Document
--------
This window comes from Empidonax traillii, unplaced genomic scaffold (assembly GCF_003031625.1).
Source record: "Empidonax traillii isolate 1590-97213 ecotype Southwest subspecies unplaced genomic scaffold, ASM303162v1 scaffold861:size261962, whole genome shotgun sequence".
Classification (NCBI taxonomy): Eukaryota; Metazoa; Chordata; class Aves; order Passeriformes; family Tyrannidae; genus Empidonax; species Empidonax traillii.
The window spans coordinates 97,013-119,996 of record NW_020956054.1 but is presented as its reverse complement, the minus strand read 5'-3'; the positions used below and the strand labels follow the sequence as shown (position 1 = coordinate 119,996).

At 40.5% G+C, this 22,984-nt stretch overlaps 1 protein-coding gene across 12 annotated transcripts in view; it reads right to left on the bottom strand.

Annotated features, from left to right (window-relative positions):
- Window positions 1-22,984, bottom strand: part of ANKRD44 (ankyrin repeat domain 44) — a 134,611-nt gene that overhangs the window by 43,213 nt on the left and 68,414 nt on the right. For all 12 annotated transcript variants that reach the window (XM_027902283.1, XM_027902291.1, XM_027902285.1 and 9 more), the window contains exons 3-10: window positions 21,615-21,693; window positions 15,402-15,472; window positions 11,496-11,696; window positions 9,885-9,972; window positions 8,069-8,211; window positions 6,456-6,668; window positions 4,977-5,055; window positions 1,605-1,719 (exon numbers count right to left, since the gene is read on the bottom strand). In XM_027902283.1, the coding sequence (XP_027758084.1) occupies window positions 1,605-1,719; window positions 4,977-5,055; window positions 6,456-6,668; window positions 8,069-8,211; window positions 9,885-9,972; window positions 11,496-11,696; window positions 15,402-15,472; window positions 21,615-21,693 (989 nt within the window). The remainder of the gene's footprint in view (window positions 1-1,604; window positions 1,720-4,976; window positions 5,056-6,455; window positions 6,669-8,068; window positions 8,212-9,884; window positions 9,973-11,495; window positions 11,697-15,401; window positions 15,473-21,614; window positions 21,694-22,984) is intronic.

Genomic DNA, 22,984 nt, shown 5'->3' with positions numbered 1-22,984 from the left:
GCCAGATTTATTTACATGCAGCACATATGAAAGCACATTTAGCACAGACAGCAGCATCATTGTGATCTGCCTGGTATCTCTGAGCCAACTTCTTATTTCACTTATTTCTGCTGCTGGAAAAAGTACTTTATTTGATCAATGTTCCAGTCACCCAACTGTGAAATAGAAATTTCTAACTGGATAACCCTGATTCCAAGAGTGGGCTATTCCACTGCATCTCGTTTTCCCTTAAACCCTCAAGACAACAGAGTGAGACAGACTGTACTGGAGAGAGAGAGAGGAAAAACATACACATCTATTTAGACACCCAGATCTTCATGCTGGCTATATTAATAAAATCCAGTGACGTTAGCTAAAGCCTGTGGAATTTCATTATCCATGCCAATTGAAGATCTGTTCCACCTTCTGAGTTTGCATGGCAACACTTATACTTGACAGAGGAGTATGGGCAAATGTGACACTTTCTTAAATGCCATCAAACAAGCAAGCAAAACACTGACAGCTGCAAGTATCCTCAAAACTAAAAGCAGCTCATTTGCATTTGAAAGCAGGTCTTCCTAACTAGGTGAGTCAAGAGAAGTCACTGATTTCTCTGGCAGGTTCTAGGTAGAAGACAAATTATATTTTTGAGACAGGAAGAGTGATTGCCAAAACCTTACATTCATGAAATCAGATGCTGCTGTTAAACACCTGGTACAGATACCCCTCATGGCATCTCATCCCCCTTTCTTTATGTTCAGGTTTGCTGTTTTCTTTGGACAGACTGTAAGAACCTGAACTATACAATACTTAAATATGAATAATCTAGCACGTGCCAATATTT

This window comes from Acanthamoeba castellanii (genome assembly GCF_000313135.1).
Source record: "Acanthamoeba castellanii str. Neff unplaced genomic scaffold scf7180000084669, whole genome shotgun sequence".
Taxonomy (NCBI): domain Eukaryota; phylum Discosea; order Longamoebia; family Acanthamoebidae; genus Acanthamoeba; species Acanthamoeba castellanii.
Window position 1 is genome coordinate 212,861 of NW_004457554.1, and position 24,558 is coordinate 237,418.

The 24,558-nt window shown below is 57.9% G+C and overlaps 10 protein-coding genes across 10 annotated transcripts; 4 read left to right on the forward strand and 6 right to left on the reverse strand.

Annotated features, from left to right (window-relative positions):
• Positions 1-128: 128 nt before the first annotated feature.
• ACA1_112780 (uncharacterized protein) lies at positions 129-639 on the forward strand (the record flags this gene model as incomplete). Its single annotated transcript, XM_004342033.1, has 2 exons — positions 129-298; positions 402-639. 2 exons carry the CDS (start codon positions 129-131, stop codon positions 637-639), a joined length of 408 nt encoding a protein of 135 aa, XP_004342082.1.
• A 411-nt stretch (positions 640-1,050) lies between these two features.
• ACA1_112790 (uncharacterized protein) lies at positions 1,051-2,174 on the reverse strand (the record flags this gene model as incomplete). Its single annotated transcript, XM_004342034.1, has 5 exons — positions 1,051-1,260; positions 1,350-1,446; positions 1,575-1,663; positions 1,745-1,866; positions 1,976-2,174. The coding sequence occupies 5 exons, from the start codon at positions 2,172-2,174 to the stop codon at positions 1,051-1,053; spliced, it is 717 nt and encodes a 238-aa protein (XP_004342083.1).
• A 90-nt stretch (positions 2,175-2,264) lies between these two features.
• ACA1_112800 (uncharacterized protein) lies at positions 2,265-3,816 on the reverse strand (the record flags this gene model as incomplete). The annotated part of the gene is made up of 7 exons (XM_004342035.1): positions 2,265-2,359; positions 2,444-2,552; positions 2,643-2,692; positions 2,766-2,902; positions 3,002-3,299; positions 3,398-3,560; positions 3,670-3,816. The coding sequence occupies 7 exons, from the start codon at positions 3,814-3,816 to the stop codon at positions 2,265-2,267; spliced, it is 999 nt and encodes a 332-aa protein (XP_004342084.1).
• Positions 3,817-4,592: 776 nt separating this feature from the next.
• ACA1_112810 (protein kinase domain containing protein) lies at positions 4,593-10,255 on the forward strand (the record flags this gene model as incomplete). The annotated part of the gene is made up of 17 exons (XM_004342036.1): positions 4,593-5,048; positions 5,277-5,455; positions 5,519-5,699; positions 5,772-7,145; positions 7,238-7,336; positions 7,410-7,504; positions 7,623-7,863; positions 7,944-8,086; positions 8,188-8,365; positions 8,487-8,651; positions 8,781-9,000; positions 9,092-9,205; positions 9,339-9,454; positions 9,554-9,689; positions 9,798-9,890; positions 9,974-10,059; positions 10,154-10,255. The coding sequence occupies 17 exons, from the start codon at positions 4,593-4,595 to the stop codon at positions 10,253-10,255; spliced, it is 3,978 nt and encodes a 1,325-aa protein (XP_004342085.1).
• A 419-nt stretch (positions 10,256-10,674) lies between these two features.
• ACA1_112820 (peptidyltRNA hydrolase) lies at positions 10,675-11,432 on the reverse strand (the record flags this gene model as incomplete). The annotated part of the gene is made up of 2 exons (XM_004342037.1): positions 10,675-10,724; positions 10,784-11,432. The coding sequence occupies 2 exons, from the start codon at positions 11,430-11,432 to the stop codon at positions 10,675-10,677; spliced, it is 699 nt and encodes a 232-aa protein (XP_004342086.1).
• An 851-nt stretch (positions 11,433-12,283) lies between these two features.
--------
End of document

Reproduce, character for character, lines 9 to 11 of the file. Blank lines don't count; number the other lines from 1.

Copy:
GCCAGATTTATTTACATGCAGCACATATGAAAGCACATTTAGCACAGACAGCAGCATCATTGTGATCTGCCTGGTATCTCTGAGCCAACTTCTTATTTCACTTATTTCTGCTGCTGGAAAAAGTACTTTATTTGATCAATGTTCCAGTCACCCAACTGTGAAATAGAAATTTCTAACTGGATAACCCTGATTCCAAGAGTGGGCTATTCCACTGCATCTCGTTTTCCCTTAAACCCTCAAGACAACAGAGTGAGACAGACTGTACTGGAGAGAGAGAGAGGAAAAACATACACATCTATTTAGACACCCAGATCTTCATGCTGGCTATATTAATAAAATCCAGTGACGTTAGCTAAAGCCTGTGGAATTTCATTATCCATGCCAATTGAAGATCTGTTCCACCTTCTGAGTTTGCATGGCAACACTTATACTTGACAGAGGAGTATGGGCAAATGTGACACTTTCTTAAATGCCATCAAACAAGCAAGCAAAACACTGACAGCTGCAAGTATCCTCAAAACTAAAAGCAGCTCATTTGCATTTGAAAGCAGGTCTTCCTAACTAGGTGAGTCAAGAGAAGTCACTGATTTCTCTGGCAGGTTCTAGGTAGAAGACAAATTATATTTTTGAGACAGGAAGAGTGATTGCCAAAACCTTACATTCATGAAATCAGATGCTGCTGTTAAACACCTGGTACAGATACCCCTCATGGCATCTCATCCCCCTTTCTTTATGTTCAGGTTTGCTGTTTTCTTTGGACAGACTGTAAGAACCTGAACTATACAATACTTAAATATGAATAATCTAGCACGTGCCAATATTT

This window comes from Acanthamoeba castellanii (genome assembly GCF_000313135.1).
Source record: "Acanthamoeba castellanii str. Neff unplaced genomic scaffold scf7180000084669, whole genome shotgun sequence".